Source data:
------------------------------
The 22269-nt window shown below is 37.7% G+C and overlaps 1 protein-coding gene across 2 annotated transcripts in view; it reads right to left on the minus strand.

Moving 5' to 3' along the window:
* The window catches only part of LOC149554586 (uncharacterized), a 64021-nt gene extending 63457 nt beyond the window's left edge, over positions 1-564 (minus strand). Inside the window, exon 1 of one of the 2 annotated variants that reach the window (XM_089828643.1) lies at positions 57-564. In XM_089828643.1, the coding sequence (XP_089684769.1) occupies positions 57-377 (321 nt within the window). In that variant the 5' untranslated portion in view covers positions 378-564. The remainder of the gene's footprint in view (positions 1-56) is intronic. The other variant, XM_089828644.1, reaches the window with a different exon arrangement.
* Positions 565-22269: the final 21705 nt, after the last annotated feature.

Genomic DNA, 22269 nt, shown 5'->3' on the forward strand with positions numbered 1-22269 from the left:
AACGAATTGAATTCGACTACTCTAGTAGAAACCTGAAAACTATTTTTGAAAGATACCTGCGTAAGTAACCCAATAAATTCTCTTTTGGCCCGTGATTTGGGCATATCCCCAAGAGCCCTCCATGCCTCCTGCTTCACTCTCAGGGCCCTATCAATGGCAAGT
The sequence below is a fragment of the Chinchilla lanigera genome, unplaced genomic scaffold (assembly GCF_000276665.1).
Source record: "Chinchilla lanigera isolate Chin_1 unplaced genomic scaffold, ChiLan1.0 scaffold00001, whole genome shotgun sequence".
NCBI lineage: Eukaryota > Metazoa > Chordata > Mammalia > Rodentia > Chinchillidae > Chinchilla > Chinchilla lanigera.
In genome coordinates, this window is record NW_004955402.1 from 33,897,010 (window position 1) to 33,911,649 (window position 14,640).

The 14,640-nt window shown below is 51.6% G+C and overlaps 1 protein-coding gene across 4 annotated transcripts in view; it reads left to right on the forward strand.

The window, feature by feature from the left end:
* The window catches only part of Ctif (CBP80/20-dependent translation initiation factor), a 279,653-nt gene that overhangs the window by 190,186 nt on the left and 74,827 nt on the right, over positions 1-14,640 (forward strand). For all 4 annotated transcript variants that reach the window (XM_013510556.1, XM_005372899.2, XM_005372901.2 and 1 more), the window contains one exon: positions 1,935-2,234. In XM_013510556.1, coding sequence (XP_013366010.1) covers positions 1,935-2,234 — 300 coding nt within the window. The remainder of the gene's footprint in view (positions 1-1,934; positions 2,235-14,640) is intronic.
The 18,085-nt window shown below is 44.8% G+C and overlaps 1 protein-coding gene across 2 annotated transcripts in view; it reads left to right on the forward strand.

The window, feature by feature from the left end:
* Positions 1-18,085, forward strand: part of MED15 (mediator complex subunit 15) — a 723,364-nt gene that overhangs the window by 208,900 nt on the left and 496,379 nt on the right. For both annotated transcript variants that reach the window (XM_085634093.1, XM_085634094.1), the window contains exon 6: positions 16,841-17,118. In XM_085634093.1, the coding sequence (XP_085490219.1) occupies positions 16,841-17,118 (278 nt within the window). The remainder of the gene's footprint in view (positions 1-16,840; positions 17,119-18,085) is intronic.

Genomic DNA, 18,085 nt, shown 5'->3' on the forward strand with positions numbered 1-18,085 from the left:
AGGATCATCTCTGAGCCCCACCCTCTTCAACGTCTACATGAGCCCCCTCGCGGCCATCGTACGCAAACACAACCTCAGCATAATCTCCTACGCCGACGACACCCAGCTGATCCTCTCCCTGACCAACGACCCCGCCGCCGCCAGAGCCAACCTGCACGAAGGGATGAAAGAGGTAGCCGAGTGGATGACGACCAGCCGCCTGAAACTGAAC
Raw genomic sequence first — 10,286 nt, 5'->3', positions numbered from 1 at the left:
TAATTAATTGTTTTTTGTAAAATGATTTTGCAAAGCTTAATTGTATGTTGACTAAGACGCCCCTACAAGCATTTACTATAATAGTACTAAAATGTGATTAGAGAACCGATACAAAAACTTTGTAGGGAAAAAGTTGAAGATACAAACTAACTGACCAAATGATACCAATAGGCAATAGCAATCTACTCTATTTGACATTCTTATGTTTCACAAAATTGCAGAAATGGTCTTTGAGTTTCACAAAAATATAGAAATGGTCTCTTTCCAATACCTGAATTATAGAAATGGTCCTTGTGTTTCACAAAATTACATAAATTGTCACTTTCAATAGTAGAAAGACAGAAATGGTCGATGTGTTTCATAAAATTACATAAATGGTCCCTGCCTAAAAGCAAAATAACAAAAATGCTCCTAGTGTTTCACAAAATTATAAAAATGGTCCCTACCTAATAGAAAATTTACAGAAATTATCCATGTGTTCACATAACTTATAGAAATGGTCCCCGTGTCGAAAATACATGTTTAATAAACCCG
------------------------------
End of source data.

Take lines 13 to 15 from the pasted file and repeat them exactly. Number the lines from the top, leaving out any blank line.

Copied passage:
* The window catches only part of Ctif (CBP80/20-dependent translation initiation factor), a 279,653-nt gene that overhangs the window by 190,186 nt on the left and 74,827 nt on the right, over positions 1-14,640 (forward strand). For all 4 annotated transcript variants that reach the window (XM_013510556.1, XM_005372899.2, XM_005372901.2 and 1 more), the window contains one exon: positions 1,935-2,234. In XM_013510556.1, coding sequence (XP_013366010.1) covers positions 1,935-2,234 — 300 coding nt within the window. The remainder of the gene's footprint in view (positions 1-1,934; positions 2,235-14,640) is intronic.
The 18,085-nt window shown below is 44.8% G+C and overlaps 1 protein-coding gene across 2 annotated transcripts in view; it reads left to right on the forward strand.

The window, feature by feature from the left end: